Known for her assemblage botanic depictions, Pansy Stockton used fragments of hundreds of different plant species as the medium in which she worked. Before settling on this unusual technique, Stockton worked in oil, watercolor, and tempera. Some of her pictures had as many as 10,000 components, and during her career she worked with 250 varieties of plants from all over the world. On the backs of some of these assemblages, she listed the items and where she found them.
Stockton was born in Eldorado Springs, Colorado. Her parents, David and Jennie Ferguson, ran the Grand View Hotel. She also spent time in Durango and Silverton, and later moved to Denver where she studied at the Cory School. As an artist in Colorado, she was known for her sun paintings and depictions of the Mount of the Holy Cross, the Spruce Tree House in Mesa Verde, and the Gateway to the Garden of the Gods.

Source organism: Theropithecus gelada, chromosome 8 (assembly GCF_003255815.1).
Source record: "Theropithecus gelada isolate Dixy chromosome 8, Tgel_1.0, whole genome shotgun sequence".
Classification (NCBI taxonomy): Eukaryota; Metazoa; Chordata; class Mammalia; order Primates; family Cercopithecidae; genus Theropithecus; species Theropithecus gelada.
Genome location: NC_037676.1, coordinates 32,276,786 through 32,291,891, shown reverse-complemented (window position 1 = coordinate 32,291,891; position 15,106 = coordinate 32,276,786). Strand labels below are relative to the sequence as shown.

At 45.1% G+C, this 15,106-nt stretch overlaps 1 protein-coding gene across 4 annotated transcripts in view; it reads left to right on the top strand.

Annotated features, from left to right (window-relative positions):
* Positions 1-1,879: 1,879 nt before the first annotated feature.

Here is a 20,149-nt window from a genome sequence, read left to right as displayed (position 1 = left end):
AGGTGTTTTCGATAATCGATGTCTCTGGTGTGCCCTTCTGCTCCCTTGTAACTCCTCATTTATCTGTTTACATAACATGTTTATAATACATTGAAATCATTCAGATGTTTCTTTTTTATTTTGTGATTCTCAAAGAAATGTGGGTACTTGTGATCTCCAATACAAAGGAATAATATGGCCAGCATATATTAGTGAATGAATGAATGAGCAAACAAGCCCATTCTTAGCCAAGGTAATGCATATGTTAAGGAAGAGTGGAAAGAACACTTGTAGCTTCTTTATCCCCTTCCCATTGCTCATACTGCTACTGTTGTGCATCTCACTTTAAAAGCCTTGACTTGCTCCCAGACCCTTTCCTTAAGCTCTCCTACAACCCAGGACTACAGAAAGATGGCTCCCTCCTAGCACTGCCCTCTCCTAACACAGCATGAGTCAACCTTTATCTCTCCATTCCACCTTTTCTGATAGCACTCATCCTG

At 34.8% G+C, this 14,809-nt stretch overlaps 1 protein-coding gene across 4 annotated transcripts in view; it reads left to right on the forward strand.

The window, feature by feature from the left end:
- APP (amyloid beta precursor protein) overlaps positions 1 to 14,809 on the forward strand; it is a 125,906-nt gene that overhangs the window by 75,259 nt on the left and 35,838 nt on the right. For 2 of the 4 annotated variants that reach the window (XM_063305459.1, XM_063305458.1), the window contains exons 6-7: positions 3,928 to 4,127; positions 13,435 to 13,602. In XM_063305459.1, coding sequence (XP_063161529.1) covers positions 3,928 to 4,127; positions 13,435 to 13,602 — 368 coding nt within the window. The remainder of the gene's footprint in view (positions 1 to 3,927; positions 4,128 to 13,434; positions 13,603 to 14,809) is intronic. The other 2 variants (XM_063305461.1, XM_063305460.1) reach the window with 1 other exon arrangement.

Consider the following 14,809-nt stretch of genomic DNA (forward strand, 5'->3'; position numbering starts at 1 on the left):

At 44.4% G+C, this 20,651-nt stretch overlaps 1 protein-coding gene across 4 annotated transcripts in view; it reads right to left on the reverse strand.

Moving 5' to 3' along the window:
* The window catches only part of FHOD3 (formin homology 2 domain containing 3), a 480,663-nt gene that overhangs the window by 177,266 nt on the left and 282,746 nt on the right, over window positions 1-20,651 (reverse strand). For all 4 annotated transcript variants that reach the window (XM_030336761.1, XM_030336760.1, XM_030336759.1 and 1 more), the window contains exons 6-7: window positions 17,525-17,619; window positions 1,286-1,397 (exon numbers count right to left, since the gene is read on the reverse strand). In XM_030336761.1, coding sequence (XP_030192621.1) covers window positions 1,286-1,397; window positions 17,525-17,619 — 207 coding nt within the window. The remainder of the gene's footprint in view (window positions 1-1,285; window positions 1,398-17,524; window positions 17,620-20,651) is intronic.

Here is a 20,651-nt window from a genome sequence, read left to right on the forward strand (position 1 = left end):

In 1918, she married Roscoe Stockton, a public school teacher, and remained in Denver until 1941, when she became a resident of Santa Fe, New Mexico. There she was a student of Robert Graham, Adam Green Kerr, and Eliot O’Hara. She focused on Southwestern subject matter, including the Mission at Ranchos de Taos, Native American figures, and Old Tesuque Plaza. She married Howard Fatheree in 1950 and remained a resident of Santa Fe until her death.